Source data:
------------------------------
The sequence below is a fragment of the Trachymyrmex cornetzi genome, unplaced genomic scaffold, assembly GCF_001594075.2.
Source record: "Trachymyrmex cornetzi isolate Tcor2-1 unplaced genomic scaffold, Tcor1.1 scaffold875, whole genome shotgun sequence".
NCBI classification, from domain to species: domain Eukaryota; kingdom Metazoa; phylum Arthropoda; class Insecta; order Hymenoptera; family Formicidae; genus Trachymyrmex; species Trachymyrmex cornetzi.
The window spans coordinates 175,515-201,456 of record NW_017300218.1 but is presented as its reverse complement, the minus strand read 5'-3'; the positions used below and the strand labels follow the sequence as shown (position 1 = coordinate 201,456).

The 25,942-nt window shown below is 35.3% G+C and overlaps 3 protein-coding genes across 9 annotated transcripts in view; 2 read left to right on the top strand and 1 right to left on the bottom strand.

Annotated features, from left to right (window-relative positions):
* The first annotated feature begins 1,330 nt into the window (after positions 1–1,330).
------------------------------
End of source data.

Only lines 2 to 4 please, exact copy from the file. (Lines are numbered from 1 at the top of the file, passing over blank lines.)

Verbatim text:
Source record: "Trachymyrmex cornetzi isolate Tcor2-1 unplaced genomic scaffold, Tcor1.1 scaffold875, whole genome shotgun sequence".
NCBI classification, from domain to species: domain Eukaryota; kingdom Metazoa; phylum Arthropoda; class Insecta; order Hymenoptera; family Formicidae; genus Trachymyrmex; species Trachymyrmex cornetzi.
The window spans coordinates 175,515-201,456 of record NW_017300218.1 but is presented as its reverse complement, the minus strand read 5'-3'; the positions used below and the strand labels follow the sequence as shown (position 1 = coordinate 201,456).